Once in a while, when I have a spare egg white kicking it in the fridge, I make up a batch of coconut macaroons. They’re deceptively simple little confections, requiring only a few ingredients, all of which are pantry staples, minus the coconut. You don’t even need to bust out your stand mixer for these. And hey – if you make them for a party like I did, and most of your guests end up in the “loathe it” camp, you get to snack on the the macs for days. Win!

Coconut Macaroons

3 large egg whites
1/2 cup granulated sugar
1/2 teaspoon pure vanilla extract
1/4 teaspoon kosher salt
1 bag (14 oz.) sweetened shredded coconut
1 oz. dark chocolate, melted

Preheat your oven to 325° F. Line 3  baking sheets with parchment paper.

Vigorously whisk together the egg whites, sugar, vanilla, and salt in a medium bowl until foamy and well combined, and the sugar is nearly dissolved. Fold in the coconut, making sure that it is evenly moistened.

Drop rounded tablespoons about 1 inch apart  onto  the parchment-lined sheets. A small cookie or ice cream scoop works great for this, and makes perfectly rounded mounds.. Using a small ice cream scoop, drop the batter in mounds.. Bake the macaroons 1 or 2 pans a time for 15 to 20 minutes, or until macaroons are slightly golden. If you bake more than 1 pan at a time, rotate them halfway through for more even baking. For a toastier coconut flavor and a more golden appearance overall (like mine), add an additional 1-2 minutes to the bake time. Cool the macaroons completely and drizzle with melted dark chocolate.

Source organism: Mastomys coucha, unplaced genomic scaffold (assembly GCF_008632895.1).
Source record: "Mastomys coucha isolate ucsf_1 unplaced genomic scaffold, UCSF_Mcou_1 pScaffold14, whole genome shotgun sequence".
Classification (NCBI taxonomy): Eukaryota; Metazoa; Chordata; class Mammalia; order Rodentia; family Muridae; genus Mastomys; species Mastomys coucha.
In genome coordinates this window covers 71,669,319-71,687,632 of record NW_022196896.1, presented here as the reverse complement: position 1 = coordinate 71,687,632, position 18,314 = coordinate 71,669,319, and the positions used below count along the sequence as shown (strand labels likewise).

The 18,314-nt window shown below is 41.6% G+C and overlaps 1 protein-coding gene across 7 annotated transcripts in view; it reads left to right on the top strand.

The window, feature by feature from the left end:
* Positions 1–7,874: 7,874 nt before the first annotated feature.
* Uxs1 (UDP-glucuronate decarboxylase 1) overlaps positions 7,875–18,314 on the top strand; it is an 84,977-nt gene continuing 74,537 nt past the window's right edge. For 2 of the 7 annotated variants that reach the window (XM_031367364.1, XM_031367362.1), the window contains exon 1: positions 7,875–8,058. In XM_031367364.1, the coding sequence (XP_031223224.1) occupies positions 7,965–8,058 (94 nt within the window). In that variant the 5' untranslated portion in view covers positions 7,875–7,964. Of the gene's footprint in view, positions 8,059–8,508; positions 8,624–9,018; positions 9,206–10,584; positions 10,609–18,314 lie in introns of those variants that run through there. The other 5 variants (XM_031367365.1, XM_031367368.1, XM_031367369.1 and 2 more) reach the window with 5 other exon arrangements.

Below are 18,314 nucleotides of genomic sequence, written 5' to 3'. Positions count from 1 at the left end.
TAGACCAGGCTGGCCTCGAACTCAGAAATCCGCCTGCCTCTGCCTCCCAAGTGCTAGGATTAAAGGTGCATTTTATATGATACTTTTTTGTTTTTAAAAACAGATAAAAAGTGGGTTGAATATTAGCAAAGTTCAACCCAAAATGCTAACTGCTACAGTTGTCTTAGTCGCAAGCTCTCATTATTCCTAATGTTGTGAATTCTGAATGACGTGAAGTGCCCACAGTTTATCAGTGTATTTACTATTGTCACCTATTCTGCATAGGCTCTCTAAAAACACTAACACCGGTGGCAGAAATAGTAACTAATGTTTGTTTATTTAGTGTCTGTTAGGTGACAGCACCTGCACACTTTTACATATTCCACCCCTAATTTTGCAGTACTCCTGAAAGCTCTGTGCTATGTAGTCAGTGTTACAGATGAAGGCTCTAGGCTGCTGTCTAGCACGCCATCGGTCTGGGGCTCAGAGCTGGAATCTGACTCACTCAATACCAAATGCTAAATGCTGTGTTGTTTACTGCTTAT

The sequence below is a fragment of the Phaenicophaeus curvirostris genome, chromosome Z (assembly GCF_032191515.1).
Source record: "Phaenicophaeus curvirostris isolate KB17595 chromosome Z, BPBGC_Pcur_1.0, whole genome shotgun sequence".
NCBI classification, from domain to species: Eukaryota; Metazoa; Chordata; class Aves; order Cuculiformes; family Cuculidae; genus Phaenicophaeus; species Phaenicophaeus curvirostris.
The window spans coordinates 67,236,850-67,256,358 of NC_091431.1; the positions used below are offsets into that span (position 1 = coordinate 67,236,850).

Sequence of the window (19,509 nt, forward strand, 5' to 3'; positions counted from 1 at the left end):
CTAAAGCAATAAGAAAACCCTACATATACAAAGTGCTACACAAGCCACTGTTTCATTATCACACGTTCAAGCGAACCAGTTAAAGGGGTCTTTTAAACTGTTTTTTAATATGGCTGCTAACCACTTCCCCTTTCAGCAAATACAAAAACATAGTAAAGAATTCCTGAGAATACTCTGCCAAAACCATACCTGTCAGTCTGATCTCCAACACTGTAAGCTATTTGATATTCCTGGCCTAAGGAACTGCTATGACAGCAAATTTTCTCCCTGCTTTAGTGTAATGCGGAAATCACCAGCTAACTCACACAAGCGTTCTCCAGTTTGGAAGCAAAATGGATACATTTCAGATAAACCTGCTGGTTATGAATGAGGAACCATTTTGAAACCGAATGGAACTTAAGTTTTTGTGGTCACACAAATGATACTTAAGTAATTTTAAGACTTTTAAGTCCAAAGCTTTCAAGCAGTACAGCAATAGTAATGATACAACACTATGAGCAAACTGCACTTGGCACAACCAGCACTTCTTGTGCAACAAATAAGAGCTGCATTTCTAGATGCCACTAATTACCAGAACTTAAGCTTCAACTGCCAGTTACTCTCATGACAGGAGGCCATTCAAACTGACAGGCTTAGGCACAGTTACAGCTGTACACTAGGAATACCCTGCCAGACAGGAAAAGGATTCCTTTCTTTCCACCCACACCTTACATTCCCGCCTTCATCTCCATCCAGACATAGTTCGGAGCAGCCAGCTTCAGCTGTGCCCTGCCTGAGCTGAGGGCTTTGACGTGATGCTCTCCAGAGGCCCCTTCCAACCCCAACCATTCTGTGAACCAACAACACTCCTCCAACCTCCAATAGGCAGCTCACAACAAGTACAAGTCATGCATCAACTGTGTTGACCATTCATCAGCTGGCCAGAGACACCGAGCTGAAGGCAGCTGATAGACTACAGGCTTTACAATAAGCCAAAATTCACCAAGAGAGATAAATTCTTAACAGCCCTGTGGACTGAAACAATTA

Makes about 3-½ dozen mini macroons.

Kitchen Control Freak

5 Dec

I’m dating someone new. We’re still in that lovely honeymoon phase, which means we’ve yet to  fight, or to don sweatpants with elasticized ankles in front of the other. It’s going really well, and I’d like to stretch out this part of the relationship, where everything is shiny and new, for as long as possible. Which is why, when my boyfriend came to my house to cook me dinner the other night, I had to check myself.

That’s right. You read that correctly. I have the kind of boyfriend who is considerate enough to make me dinner when I’ve had a really long day. Not only that, but he made the 30 minute drive from his place to mine to cook this meal. Men who don’t cook – make a note. Women who don’t cook, you should make a note, too. This is an all-around wonderful thing to do for another person, and it’s really pretty fun if you stop thinking of it as a chore.

So what, exactly, is my problem?

It wasn’t the meal. The food turned out fine. We had a nice, healthy weeknight dinner. Boneless skinless chicken breasts with veggies and brown rice. All good stuff.